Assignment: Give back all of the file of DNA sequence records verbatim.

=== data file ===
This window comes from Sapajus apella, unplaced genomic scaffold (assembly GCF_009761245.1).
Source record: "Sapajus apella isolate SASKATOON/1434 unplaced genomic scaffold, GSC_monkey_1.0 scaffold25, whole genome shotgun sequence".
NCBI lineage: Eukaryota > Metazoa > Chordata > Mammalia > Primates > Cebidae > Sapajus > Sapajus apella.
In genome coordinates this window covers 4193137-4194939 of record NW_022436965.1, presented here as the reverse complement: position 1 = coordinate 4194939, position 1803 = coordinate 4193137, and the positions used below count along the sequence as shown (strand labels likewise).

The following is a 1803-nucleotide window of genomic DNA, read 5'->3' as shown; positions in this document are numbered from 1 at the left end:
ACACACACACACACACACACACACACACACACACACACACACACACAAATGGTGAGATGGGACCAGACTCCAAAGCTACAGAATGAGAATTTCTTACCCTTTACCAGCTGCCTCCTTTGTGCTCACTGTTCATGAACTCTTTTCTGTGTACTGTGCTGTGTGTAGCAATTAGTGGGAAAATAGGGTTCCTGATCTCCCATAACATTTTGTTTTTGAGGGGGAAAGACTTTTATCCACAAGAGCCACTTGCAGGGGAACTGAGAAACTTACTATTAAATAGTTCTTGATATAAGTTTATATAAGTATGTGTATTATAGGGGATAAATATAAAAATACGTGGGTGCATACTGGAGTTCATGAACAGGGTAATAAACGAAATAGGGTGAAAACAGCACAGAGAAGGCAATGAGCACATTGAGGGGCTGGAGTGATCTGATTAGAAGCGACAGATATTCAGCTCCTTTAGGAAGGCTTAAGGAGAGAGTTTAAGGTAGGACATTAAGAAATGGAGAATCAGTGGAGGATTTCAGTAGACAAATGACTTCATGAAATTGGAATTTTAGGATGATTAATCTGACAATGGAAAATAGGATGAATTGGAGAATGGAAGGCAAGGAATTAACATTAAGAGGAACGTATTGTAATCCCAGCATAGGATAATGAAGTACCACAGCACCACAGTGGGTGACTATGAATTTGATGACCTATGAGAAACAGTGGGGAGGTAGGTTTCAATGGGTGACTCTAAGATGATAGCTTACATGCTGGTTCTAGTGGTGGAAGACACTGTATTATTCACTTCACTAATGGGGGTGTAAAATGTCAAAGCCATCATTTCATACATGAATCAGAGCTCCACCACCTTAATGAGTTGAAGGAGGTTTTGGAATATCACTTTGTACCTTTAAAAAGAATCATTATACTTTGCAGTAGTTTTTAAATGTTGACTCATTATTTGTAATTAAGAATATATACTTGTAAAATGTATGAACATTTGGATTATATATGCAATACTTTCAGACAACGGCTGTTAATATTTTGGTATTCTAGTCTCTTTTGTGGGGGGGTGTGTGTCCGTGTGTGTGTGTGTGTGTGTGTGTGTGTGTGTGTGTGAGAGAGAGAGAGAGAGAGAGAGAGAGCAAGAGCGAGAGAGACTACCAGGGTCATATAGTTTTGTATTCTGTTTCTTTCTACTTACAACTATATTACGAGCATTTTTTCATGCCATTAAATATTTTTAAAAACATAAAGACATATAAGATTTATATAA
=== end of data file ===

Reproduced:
This window comes from Sapajus apella, unplaced genomic scaffold (assembly GCF_009761245.1).
Source record: "Sapajus apella isolate SASKATOON/1434 unplaced genomic scaffold, GSC_monkey_1.0 scaffold25, whole genome shotgun sequence".
NCBI lineage: Eukaryota > Metazoa > Chordata > Mammalia > Primates > Cebidae > Sapajus > Sapajus apella.
In genome coordinates this window covers 4193137-4194939 of record NW_022436965.1, presented here as the reverse complement: position 1 = coordinate 4194939, position 1803 = coordinate 4193137, and the positions used below count along the sequence as shown (strand labels likewise).

The following is a 1803-nucleotide window of genomic DNA, read 5'->3' as shown; positions in this document are numbered from 1 at the left end:
ACACACACACACACACACACACACACACACACACACACACACACACAAATGGTGAGATGGGACCAGACTCCAAAGCTACAGAATGAGAATTTCTTACCCTTTACCAGCTGCCTCCTTTGTGCTCACTGTTCATGAACTCTTTTCTGTGTACTGTGCTGTGTGTAGCAATTAGTGGGAAAATAGGGTTCCTGATCTCCCATAACATTTTGTTTTTGAGGGGGAAAGACTTTTATCCACAAGAGCCACTTGCAGGGGAACTGAGAAACTTACTATTAAATAGTTCTTGATATAAGTTTATATAAGTATGTGTATTATAGGGGATAAATATAAAAATACGTGGGTGCATACTGGAGTTCATGAACAGGGTAATAAACGAAATAGGGTGAAAACAGCACAGAGAAGGCAATGAGCACATTGAGGGGCTGGAGTGATCTGATTAGAAGCGACAGATATTCAGCTCCTTTAGGAAGGCTTAAGGAGAGAGTTTAAGGTAGGACATTAAGAAATGGAGAATCAGTGGAGGATTTCAGTAGACAAATGACTTCATGAAATTGGAATTTTAGGATGATTAATCTGACAATGGAAAATAGGATGAATTGGAGAATGGAAGGCAAGGAATTAACATTAAGAGGAACGTATTGTAATCCCAGCATAGGATAATGAAGTACCACAGCACCACAGTGGGTGACTATGAATTTGATGACCTATGAGAAACAGTGGGGAGGTAGGTTTCAATGGGTGACTCTAAGATGATAGCTTACATGCTGGTTCTAGTGGTGGAAGACACTGTATTATTCACTTCACTAATGGGGGTGTAAAATGTCAAAGCCATCATTTCATACATGAATCAGAGCTCCACCACCTTAATGAGTTGAAGGAGGTTTTGGAATATCACTTTGTACCTTTAAAAAGAATCATTATACTTTGCAGTAGTTTTTAAATGTTGACTCATTATTTGTAATTAAGAATATATACTTGTAAAATGTATGAACATTTGGATTATATATGCAATACTTTCAGACAACGGCTGTTAATATTTTGGTATTCTAGTCTCTTTTGTGGGGGGGTGTGTGTCCGTGTGTGTGTGTGTGTGTGTGTGTGTGTGTGTGTGTGAGAGAGAGAGAGAGAGAGAGAGAGAGCAAGAGCGAGAGAGACTACCAGGGTCATATAGTTTTGTATTCTGTTTCTTTCTACTTACAACTATATTACGAGCATTTTTTCATGCCATTAAATATTTTTAAAAACATAAAGACATATAAGATTTATATAA